We have already covered Code on Wages, Code on Industrial Relations, and Code on Social Security. In this article, we will discuss some of the important features of the Code on Occupational Safety, Health and Working Conditions, 2020.
- The Code on Occupational Safety, Health and Working Conditions, 2020 empowers the state government to exempt any new factory from the provisions of the Code in order to create more economic activity and employment.
Threshold for coverage of establishments
- Factory: The Code defines factory as the following
- 20 workers for premises where the manufacturing process is carried out using power, and
- 40 workers for premises where it is carried out without using power.
- Establishments engaged in hazardous activity: All establishments where any hazardous activity is carried out regardless of the number of workers.
- It specifies that the Code will apply to establishments or contractors employing 50 or more workers (on any day in the last one year).
- It prohibits contract labour in core activities, except where:
- the normal functioning of the establishment is such that the activity is ordinarily done through contractor,
- the activities are such that they do not require full time workers for the major portion of the day, or
- there is a sudden increase in the volume work in the core activity which needs to be completed in a specified time.
- The appropriate government will decide whether an activity of the establishment is a core activity or not.
- However, the Code contains a list of non-core activities where the prohibition would not apply. This includes a list of 11 works including sanitation workers, security services, and any activity of intermittent nature even if that constitutes a core activity of an establishment.
- The Code will apply to contract labour engaged through a contractor in the offices of the central and state governments (where the respective government is the principal employer).
Work hours and employment conditions
- Daily work hour limit: It fixes the maximum limit at eight hours per day.
- Employment of women: It provides that women will be entitled to be employed in all establishments for all types of work under the Code. It also provides that in case they are required to work in hazardous or dangerous operations, the government may require the employer to provide adequate safeguards prior to their employment.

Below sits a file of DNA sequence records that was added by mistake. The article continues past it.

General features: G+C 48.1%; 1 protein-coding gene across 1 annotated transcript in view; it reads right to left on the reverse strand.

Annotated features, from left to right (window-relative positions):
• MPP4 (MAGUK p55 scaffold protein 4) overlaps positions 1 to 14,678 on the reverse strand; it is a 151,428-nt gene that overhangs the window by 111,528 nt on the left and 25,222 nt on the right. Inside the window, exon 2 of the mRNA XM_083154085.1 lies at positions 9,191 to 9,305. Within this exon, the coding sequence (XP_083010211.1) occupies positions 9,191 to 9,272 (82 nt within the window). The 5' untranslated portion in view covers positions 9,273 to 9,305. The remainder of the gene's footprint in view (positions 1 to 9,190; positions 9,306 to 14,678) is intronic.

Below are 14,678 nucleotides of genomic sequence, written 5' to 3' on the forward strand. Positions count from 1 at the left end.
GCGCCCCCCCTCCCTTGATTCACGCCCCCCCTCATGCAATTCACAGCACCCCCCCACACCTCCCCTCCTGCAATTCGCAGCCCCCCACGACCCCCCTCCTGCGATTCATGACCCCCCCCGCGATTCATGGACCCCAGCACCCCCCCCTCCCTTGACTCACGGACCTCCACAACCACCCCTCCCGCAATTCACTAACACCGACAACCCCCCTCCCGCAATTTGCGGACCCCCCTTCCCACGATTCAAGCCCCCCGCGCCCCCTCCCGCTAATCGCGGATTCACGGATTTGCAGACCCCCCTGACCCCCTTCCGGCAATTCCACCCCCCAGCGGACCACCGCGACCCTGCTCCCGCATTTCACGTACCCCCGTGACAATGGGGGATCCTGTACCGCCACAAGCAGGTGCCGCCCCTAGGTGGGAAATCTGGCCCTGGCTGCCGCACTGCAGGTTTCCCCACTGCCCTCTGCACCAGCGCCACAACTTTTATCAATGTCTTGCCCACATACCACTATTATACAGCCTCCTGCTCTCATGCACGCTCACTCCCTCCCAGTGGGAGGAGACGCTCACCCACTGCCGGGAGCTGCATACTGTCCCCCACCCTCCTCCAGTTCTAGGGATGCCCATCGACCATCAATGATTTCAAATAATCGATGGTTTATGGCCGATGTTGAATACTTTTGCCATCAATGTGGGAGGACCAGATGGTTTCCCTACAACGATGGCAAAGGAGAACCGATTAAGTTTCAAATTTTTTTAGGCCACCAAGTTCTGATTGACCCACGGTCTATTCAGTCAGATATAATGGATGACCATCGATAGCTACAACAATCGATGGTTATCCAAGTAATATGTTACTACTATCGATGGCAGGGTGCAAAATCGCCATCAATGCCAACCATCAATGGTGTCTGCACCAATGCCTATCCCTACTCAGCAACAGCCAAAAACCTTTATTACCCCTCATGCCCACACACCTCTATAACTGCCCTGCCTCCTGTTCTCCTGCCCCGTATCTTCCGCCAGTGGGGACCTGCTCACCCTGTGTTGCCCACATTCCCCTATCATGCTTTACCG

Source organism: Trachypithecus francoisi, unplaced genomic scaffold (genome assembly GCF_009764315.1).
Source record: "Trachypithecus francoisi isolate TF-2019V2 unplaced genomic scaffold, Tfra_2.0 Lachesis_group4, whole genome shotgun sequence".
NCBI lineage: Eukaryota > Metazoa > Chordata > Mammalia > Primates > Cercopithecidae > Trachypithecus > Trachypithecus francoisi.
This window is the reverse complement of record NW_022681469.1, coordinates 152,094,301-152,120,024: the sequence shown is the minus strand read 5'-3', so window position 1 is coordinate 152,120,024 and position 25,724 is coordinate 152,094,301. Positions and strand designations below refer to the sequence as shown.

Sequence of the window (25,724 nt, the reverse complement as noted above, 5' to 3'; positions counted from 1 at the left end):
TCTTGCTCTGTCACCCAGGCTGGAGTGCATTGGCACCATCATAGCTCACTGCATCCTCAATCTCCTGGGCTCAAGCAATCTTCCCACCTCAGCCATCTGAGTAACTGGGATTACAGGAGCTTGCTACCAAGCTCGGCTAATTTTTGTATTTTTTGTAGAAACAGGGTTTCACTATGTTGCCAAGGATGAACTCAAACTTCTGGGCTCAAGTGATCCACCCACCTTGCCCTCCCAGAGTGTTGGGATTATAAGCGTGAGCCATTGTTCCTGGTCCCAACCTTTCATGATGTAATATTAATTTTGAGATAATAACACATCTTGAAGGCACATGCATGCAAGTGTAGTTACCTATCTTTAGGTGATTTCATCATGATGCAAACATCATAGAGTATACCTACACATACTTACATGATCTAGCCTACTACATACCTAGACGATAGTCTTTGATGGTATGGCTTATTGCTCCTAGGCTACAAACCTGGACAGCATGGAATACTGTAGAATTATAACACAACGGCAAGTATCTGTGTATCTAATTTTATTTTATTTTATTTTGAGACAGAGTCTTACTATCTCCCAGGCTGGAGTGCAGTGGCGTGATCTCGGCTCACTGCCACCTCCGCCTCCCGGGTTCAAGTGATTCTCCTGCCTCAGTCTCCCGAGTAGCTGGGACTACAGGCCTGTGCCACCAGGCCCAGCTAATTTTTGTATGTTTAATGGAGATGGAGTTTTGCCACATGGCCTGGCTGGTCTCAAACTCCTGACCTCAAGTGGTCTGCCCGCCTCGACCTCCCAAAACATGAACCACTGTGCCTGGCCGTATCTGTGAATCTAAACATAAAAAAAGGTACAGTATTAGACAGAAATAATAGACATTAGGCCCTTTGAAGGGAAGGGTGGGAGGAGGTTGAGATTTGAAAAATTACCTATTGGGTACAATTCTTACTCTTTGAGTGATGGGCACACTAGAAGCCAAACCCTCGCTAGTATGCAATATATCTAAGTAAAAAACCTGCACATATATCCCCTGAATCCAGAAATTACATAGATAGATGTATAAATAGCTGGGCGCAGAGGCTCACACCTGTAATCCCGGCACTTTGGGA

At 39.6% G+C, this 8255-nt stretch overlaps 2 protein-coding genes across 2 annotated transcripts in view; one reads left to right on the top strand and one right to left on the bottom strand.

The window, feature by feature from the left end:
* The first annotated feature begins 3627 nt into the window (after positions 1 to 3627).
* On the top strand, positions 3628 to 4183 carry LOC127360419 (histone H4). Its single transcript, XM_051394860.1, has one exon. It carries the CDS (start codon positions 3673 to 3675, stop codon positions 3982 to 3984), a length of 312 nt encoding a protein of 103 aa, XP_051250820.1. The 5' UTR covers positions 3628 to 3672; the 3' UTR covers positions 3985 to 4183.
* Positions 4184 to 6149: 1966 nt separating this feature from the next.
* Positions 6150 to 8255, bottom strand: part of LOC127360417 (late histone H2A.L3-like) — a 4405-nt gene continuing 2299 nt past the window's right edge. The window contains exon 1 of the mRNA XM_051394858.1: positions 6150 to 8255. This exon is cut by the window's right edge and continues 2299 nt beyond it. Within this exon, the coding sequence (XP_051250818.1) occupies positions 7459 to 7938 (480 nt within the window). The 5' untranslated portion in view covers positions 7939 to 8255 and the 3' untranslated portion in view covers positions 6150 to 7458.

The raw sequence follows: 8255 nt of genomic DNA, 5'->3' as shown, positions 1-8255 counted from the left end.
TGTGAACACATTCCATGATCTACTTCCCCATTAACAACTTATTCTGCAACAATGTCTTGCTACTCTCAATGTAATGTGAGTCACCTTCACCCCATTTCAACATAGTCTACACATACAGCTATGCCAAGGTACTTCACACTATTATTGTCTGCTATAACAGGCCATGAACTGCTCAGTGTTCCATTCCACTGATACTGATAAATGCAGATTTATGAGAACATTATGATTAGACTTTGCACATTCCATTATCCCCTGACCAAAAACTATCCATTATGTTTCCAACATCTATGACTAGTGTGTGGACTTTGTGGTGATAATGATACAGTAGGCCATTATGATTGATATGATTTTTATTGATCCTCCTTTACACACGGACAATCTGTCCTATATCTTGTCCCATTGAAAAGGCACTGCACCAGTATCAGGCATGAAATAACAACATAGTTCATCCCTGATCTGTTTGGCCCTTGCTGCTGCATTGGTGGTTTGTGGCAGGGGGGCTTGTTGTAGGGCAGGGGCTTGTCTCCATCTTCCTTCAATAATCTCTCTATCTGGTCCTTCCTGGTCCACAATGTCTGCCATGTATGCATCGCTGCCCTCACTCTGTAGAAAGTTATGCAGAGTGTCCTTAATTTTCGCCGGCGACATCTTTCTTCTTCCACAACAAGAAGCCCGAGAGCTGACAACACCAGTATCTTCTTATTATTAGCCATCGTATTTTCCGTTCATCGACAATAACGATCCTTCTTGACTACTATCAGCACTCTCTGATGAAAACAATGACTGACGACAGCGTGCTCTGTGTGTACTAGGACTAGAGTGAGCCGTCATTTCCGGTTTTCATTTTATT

Inter-state migrant workers and unorganized workers
- Definition It defines inter-state migrant worker as a person who:
- Has been recruited by an employer or contractor for working in another state, and
- Draws wages within the maximum amount notified by the central government.
- Any person who moves on his own to another state and obtains employment there will also be considered an inter-state migrant worker.
- are earning a maximum of Rs 18,000 per month, or such higher amount which the central government may notify.
- Database for inter-state migrant workers: It requires the central and state governments to maintain or record the details of inter-state migrant workers in a portal.
- An inter-state migrant worker can register himself on the portal on the basis of self-declaration and Aadhaar.
- Social Security Fund: It provides for the establishment of a Social Security Fund for the welfare of unorganised workers.
- The amount collected from certain penalties under the Code (including the amount collected through compounding) will be credited to the Fund.
- The government may prescribe other sources as well for transferring money to the Fund.
General Provision and Specific Provision
- It contains certain general provisions applicable to all workers and the additional special provisions applicable to specific categories of workers and establishments under the Code.
- General Provisions: These include provisions on registration, filing of returns, and duties of employers.
- Specific Provisions: It applies to specific type of workers such as those in factories and mines, or as audio-visual workers, journalists, sales promotion employees, contract labour and construction workers.
The Code bars civil courts from hearing any matters.
In some matters where persons are aggrieved by the orders of authorities, it provides for an administrative appellate authority to be notified.
However, it does not provide a judicial mechanism for hearing disputes under the Code.